Then follows a long list of lawyers. We may select a few of the most lavishly paid:—[See larger version]
With regard to the Turkish question, all possible measures were in the first instance to be tried, with a view to reconcile the differences between Russia and Turkey. These referred to the Russian protection of the Christian subjects of the Sultan, and the navigation of the Dardanelles and the Bosphorus. When these matters were disposed of, then, and not till then, was the condition of Greece to be considered, and in dealing with this question the British plenipotentiary was to use great caution, to avoid committing England either to the recognition or subjugation of that country.Savings-banks afford a very good index to the improved condition of the working classes. In 1830 the total number of depositors in the United Kingdom was 412,000; and the amount deposited, ￡13,500,000. In 1840 the number of depositors had increased to nearly 800,000, and the amount to ￡23,500,000. The total number of depositors in 1845 was 1,000,000, and the amount of investments nearly ￡33,000,000. Of this sum, domestic servants, nearly all females, deposited ￡80,000.
THOMAS MOORE.[See larger version]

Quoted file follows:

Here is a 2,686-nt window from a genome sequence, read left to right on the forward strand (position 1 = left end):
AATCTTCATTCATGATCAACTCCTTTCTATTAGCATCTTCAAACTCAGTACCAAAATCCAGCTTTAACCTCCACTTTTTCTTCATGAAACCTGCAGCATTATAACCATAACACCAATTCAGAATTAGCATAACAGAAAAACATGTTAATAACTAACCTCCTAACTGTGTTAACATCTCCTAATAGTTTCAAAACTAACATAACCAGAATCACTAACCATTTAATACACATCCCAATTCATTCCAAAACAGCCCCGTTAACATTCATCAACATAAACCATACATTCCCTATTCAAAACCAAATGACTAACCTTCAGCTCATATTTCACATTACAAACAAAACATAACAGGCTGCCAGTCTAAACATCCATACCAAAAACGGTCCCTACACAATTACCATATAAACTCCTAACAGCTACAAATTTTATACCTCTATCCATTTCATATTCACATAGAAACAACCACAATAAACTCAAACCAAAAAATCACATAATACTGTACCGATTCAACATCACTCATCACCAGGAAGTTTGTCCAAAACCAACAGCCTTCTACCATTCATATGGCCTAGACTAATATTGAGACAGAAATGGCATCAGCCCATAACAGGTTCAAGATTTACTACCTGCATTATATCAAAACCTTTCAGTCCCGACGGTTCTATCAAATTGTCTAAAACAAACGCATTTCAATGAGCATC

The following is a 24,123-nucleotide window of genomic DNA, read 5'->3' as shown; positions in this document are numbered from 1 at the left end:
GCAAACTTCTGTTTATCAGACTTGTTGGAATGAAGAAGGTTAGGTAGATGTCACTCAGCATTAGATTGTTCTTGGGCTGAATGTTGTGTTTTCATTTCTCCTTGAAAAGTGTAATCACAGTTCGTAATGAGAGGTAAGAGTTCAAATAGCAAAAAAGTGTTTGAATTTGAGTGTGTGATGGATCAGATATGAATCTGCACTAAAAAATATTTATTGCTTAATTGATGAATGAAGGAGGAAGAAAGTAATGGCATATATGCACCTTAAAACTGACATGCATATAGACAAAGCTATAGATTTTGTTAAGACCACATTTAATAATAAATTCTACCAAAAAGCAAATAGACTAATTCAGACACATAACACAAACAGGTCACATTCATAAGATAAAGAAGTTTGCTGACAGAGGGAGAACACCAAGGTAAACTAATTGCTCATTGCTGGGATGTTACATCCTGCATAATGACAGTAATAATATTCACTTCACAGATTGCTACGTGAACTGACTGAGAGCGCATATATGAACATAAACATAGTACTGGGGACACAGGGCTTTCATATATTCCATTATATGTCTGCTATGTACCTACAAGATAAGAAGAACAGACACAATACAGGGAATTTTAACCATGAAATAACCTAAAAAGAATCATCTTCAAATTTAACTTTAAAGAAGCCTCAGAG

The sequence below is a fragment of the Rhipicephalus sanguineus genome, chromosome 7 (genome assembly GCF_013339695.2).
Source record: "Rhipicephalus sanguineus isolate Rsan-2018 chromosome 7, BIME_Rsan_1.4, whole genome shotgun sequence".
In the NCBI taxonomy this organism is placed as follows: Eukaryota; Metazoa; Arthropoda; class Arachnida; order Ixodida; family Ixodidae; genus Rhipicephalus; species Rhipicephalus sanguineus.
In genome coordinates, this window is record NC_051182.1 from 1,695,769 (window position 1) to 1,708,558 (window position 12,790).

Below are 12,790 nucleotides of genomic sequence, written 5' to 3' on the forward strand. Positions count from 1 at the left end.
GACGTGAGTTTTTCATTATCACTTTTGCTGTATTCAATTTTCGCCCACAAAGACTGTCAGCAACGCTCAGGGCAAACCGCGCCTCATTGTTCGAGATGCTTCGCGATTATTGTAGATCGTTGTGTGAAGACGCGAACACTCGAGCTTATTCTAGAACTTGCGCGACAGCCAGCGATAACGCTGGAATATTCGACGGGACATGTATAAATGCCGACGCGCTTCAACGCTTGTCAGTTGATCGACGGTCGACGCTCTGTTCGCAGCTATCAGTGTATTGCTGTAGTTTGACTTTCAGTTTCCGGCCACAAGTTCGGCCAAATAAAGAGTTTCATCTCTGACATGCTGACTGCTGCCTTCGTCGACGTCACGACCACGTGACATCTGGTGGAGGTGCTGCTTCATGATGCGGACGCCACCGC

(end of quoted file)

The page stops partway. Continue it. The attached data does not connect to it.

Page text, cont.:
But, notwithstanding these partial advantages, and though the duke and his army were enduring all the severities of a Highland winter, exposed to the cutting east winds on that inclement coast, and compelled to keep quarters for some time, Cumberland was steadily seizing every opportunity to enclose the Highlanders in his toils. His ships cut off all supplies coming by sea. They captured two vessels sent from France to their aid, on board of one of which they took the brother of the Duke of Berwick. The Hazard, a sloop which the Highlanders had seized and sent several times to France, was now pursued by an English cruiser, and driven ashore on the coast of Sutherland: on board her were a hundred and fifty men and officers, and ten thousand pounds in gold, which the clan Mackay, headed by Lord Reay, got possession of. This last blow, in addition to other vessels sent out to succour him being compelled to return to France, reduced Charles to the utmost extremities. He had only five hundred louis-d'ors left in his chest, and he was obliged to pay his troops in meal, to their great suffering and discontent. Cumberland was, in fact, already conquering them by reducing them to mere feeble skeletons of men. The dry winds of March rendered the rivers fordable, and, as soon as it grew milder, he availed himself of this to coop the unhappy Highlanders up still more narrowly in their barren wilds, and stop all the passes into the Lowlands, by which they might obtain provisions. He himself lay at Aberdeen with strong outposts in all directions; Mordaunt at Old Meldrum, and Bland at Strathbogie. As soon as he received an abundance of provisions by a fleet of transports, along with Bligh's regiment, hearing that the Spey was fordable, on the 7th of April he issued orders to march, and the next day set forward himself from Aberdeen with Lord Kerr's dragoons and six regiments of foot, having the fleet still following along the shore with a gentle and fair wind. On reaching the Spey Lord John Drummond disputed their passage, having raised a battery to sweep the ford, and ranged his best marksmen along the shore. But the heavier artillery of the duke soon drove Lord John from the ground; he set fire to his barracks and huts, and left the ford open to the enemy, who soon got across. On Sunday, the 13th of April, the English advanced to Alves, and on the 14th reached Nairn. As the van, consisting of the Argyllshire men, some companies of Grenadiers, and Kingston's Light Horse, entered Nairn, the rear of Lord John Drummond had not quitted it, and there was skirmishing at the bridge. The Highlanders still retreated to a place called the Lochs of the Clans, about five miles beyond Nairn, where the prince came up with reinforcements, and, turning the flight, pursued the English back again to the main body of their army, which was encamped on the plain to the west of Nairn.These defeats, which were gradually hemming Napoleon round by his enemies in Dresden, were the direct result of the active aid of Great Britain to the Allies. Sir Charles Stewart, the brother of Lord Castlereagh, had been dispatched to the headquarters of the Allies. By means of the abundant supplies of arms and money, the population of Hanover was raised; Bernadotte was kept firm to his support of the Coalition; and, by Sir Charles, he was also urged to march on Leipsic, and be present at the final conflict. Brigadier-General Lyon was sent to head the troops in Hanover; and the Duke of Cambridge to conduct the civil government of the country. Money was supplied in abundance, in addition to military stores. Two millions were advanced to the Crown Prince of Sweden for his army, two millions more to the Russians and Prussians, and another half million to Russia to equip its fleet in the Baltic. Without these vast supplies the combined armies could not have kept their ground.Lord Grey declared that when he entered office in November, 1830, he found the counties round London in open insurrection, and that no measures had been taken by the late Government to put down these disturbances. This was true so far as incendiary fires were concerned. A system of outrage commenced in Kent before the harvest was fully gathered in. The disturbers of the peace did not generally assume the form of mobs, nor did they seek any political object. Threatening letters were circulated very freely, demanding higher wages and denouncing machinery, and the attacks of the rioters were directed entirely against private property. In the day armed bands went forth, wrecking mills and destroying machinery, especially threshing-machines. At night, corn-stacks, hayricks, barns, and farm buildings were seen blazing in different parts of the county. Even live stock were cruelly burned to death. In addition to this wholesale destruction the rioters plundered the houses of the farmers as they went along. These disorders extended into Hants, Wilts, Bucks, Sussex, and Surrey, and they continued during the months of October, November, and December. In fact, life and property in those counties were, to a great extent, at the mercy of lawless men. Lord Melbourne lost no time in announcing his determination to punish sternly those disturbers of the peace, and to restore at every cost the dominion of law and order. He would give his most anxious attention to measures for the relief of distress, but it was his determined resolution, wherever outrages were perpetrated or excesses committed, to suppress them with vigour. In pursuance of this determination, two special commissions were issued to try the offenders. They finished their painful duties early in January. On the 9th of that month judgment of death was recorded against twenty-three persons for the destruction of machinery in Buckinghamshire. In Dorset, at Norwich, at Ipswich, at Petworth, at Gloucester, at Oxford, at Winchester, and at Salisbury, large numbers were convicted of various outrages; altogether, upwards of 800 offenders were tried, and a large proportion of them capitally convicted. Only four, however, were executed; the rest were all sentenced to various terms of transportation or imprisonment. The prosecutions were conducted with firmness, but with moderation, and they were decidedly successful in restoring public tranquillity.